How neuronal diversity emerges from complex patterns of gene expression remains poorly understood. Here we present an approach to understand electrophysiological diversity through gene expression by integrating pooled- and single-cell transcriptomics with intracellular electrophysiology. Using neuroinformatics methods, we compiled a brain-wide dataset of 34 neuron types with paired gene expression and intrinsic electrophysiological features from publically accessible sources, the largest such collection to date. We identified 420 genes whose expression levels significantly correlated with variability in one or more of 11 physiological parameters. We next trained statistical models to infer cellular features from multivariate gene expression. Such models were predictive of gene-electrophysiological relationships in an independent collection of 12 visual cortex cell types from the Allen Institute, suggesting that these correlations might reflect general principles relating expression patterns to phenotypic diversity across very different cell types. Many associations reported here have the potential to provide new insights into how neurons generate functional diversity, and correlations of ion channel genes like Gabrd and Scn1a (Nav1.1) with resting potential and spiking frequency are consistent with known causal mechanisms. Our work highlights the promise and inherent challenges in using cell type-specific transcriptomics to understand the mechanistic origins of neuronal diversity.

Last Released: Sep 11, 2017
Cross-Laboratory Analysis of Brain Cell Type Transcriptomes with Applications to Interpretation of Bulk Tissue Databy Mancarci, B. Ogan; Toker, Lilah; Tripathy, Shreejoy J; Li, Brenna; Rocco, Brad; Sibille, Etienne; Pavlidis, Paul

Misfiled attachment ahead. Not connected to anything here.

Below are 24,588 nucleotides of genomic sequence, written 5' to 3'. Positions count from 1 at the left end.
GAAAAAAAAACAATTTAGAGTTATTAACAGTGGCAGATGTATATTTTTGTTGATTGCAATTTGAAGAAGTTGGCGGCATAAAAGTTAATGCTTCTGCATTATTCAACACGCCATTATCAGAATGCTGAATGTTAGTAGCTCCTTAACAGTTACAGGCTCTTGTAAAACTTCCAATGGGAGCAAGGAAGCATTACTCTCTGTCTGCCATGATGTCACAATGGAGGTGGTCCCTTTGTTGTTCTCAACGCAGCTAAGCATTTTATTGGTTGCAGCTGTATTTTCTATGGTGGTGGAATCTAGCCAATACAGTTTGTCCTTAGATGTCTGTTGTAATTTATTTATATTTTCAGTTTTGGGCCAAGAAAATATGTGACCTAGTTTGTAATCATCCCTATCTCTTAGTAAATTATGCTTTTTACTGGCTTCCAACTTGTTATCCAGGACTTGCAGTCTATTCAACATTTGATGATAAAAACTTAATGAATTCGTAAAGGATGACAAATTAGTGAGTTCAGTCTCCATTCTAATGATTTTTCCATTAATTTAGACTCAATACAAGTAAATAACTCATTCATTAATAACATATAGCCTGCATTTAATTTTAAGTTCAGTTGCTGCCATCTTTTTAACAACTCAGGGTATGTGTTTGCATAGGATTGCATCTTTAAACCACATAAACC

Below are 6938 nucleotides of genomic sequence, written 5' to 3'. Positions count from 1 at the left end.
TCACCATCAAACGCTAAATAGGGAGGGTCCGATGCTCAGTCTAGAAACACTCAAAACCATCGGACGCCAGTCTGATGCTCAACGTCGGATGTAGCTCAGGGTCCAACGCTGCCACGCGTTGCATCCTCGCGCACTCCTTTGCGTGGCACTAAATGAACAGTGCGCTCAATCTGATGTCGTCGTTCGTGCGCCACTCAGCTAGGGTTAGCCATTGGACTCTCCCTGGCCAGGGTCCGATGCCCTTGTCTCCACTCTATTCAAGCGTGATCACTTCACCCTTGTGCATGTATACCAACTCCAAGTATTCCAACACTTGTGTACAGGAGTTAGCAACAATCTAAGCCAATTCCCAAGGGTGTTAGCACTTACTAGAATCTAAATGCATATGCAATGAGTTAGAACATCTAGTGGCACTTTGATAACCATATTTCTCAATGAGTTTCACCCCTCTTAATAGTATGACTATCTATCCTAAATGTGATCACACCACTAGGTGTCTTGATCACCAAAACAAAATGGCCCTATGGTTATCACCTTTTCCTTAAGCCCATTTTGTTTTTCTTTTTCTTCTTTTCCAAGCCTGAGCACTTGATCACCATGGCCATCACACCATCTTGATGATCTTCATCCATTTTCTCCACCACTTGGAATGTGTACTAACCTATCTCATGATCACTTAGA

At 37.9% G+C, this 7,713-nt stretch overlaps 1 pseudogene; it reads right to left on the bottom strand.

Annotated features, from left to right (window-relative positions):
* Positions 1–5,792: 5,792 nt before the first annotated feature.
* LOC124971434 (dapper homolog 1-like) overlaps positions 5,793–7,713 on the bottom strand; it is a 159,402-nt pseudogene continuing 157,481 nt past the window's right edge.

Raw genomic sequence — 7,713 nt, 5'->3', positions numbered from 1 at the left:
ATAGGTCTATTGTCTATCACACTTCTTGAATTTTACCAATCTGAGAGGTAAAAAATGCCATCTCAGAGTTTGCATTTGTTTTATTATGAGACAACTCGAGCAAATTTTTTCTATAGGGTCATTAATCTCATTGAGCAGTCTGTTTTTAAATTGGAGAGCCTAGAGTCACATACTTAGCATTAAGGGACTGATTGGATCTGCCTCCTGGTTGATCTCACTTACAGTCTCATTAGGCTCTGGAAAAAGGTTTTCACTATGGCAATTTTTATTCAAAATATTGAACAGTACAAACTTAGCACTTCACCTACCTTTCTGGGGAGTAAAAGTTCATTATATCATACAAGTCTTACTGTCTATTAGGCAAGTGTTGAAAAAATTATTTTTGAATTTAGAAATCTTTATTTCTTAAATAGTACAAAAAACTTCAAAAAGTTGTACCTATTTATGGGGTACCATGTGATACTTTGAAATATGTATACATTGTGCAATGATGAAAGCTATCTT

Establishing the molecular diversity of cell types is crucial for the study of the nervous system. We compiled a cross-laboratory database of mouse brain cell type-specific transcriptomes from 36 major cell types from across the mammalian brain using rigorously curated published data from pooled cell type microarray and single cell RNA-sequencing studies. We used these data to identify cell type-specific marker genes, discovering a substantial number of novel markers, many of which we validated using computational and experimental approaches. We further demonstrate that summarized expression of marker gene sets in bulk tissue data can be used to estimate the relative cell type abundance across samples. To facilitate use of this expanding resource, we provide a user-friendly web interface at

Related Publications:Mancarci, B. Ogan, Lilah Toker, Shreejoy J. Tripathy, Brenna Li, Brad Rocco, Etienne Sibille, and Paul Pavlidis. “Cross-Laboratory Analysis of Brain Cell Type Transcriptomes with Applications to Interpretation of Bulk Tissue Data.” eNeuro, November 20, 2017, ENEURO.0212-17.2017.
Last Released: Nov 23, 2017